DNS (Domain Name System) is a name resolution system that allows hosts on the Internet to be identified by domain names. The DNS system provides a convenient method of mapping IP addresses known to the network to domain names used by users. When a computer or other device on a computer network attempts to connect to another computer, the DNS system allows the domain name to be mapped to an IP address.
DNS is needed on the Internet because IP addresses are difficult for people to remember and understand, while domain names are much easier to remember. DNS allows a domain name to be assigned to an IP address so that users can browse the web conveniently. For example, if you want to visit a website called www.example.com, you need to split the address into components to get the IP address of the host. The DNS system allows this splitting to take place so that the user does not have to type in the IP address.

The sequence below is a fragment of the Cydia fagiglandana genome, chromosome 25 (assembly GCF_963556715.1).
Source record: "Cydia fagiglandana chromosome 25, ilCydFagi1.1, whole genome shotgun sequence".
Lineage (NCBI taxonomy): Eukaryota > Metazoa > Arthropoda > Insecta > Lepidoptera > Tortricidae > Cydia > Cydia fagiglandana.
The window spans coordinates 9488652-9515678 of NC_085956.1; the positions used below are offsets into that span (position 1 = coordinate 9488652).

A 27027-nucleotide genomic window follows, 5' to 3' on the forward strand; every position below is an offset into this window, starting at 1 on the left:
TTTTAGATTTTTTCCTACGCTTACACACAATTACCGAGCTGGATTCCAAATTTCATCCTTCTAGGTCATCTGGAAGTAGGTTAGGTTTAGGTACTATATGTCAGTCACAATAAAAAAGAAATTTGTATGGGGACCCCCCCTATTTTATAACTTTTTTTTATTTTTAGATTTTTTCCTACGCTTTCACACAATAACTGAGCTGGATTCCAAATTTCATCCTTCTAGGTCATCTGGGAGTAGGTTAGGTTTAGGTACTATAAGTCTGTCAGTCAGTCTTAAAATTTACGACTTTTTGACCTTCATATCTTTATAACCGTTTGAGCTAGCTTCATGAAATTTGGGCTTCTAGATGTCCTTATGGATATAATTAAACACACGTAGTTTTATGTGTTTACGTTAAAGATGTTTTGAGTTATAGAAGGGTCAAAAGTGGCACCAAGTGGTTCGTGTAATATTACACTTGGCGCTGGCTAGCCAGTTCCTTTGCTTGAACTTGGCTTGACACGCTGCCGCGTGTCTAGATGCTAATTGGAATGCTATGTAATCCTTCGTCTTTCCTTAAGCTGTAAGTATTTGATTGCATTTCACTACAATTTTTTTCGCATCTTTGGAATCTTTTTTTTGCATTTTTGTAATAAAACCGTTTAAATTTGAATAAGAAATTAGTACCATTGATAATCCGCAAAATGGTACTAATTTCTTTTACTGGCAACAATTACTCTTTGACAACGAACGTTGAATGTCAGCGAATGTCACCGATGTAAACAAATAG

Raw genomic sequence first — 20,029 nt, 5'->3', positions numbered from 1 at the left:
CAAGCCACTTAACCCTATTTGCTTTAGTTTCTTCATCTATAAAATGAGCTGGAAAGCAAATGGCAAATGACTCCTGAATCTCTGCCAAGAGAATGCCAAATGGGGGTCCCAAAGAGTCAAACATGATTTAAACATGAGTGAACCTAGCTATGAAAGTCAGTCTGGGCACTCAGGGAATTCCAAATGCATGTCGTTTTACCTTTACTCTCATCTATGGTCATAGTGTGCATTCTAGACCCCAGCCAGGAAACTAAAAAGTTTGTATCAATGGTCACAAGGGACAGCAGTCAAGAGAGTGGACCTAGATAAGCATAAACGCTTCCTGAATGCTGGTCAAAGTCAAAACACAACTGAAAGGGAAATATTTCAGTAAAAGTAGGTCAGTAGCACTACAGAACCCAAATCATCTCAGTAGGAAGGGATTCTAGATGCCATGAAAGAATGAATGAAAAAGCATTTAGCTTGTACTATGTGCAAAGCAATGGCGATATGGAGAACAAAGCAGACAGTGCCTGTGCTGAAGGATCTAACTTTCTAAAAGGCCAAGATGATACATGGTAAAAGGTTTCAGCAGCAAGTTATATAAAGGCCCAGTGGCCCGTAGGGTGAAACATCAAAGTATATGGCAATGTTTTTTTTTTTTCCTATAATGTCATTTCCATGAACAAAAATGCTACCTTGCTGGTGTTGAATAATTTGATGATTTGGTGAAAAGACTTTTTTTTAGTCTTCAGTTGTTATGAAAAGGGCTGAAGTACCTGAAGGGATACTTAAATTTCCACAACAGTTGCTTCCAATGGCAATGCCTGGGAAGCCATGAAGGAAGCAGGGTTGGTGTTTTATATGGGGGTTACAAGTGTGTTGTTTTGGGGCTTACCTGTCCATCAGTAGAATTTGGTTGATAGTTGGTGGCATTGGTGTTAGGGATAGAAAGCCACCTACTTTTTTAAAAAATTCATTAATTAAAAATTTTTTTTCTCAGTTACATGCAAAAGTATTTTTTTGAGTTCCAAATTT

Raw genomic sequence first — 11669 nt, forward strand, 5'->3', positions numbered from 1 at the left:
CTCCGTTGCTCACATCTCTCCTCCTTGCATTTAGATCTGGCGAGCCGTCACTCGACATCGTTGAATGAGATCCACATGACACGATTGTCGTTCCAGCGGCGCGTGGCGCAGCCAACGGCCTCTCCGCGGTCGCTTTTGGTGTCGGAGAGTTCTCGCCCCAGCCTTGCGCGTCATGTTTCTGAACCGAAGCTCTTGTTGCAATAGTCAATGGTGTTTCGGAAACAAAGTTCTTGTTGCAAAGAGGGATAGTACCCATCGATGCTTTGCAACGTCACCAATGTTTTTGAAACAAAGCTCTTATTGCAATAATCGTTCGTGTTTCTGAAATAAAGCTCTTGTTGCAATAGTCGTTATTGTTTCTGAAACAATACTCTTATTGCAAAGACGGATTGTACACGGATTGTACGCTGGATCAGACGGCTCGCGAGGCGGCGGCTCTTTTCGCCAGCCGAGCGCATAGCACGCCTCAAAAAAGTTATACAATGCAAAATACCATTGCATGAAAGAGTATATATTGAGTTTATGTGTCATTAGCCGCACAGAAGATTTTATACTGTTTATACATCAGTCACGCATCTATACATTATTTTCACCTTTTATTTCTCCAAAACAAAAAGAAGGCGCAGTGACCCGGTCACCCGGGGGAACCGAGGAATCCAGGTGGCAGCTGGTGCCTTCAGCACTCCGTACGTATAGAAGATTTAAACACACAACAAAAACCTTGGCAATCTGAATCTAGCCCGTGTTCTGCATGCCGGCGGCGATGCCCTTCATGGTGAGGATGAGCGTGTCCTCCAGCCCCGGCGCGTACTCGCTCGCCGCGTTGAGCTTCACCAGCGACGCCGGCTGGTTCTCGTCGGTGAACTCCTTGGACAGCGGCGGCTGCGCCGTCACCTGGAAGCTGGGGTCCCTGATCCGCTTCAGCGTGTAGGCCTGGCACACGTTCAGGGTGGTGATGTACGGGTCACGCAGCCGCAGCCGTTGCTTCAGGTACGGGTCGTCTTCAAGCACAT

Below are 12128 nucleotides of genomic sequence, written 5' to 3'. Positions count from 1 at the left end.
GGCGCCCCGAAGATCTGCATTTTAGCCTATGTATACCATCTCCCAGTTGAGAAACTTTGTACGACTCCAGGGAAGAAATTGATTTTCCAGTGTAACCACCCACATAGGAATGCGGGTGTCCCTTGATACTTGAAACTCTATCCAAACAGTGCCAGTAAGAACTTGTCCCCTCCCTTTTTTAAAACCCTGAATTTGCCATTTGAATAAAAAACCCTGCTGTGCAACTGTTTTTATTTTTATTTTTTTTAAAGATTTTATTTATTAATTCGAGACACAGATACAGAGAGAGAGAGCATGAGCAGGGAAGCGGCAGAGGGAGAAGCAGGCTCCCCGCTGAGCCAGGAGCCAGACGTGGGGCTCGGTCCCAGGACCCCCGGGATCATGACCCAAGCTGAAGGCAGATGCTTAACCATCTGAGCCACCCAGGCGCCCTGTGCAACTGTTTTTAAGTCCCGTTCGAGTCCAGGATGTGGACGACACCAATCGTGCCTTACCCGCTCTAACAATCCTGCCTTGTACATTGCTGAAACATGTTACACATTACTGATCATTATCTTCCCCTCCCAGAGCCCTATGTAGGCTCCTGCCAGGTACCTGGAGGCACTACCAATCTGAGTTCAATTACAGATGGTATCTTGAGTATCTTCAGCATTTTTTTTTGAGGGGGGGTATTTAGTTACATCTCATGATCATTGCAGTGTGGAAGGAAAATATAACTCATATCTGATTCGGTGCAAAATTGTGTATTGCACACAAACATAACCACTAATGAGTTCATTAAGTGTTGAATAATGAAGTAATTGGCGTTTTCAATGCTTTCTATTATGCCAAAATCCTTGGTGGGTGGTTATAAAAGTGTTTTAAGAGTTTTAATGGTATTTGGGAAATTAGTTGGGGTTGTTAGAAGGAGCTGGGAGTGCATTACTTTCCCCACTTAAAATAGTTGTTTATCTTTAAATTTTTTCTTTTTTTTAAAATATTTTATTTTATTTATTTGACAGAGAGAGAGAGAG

DNS is also used to store information about the host name that is used to send and receive e-mail messages. DNS also allows hosts on a computer network to search for other hosts on the Internet. For example, if you want to connect to another computer on the Internet, you need to know its IP address. The DNS system makes this easy because you can type in the host name and the DNS system automatically maps it to an IP address.
The DNS system is managed by a network of DNS servers, which is divided into several zones. The DNS servers are responsible for storing information about domains and IP addresses. Each zone is managed by a specific service provider, which makes the information available to other servers on the network.
DNS is an important component of computer networks because it allows users to easily map a domain name to a host IP address. DNS also makes it easier to send and receive emails and to search for other hosts on the Internet.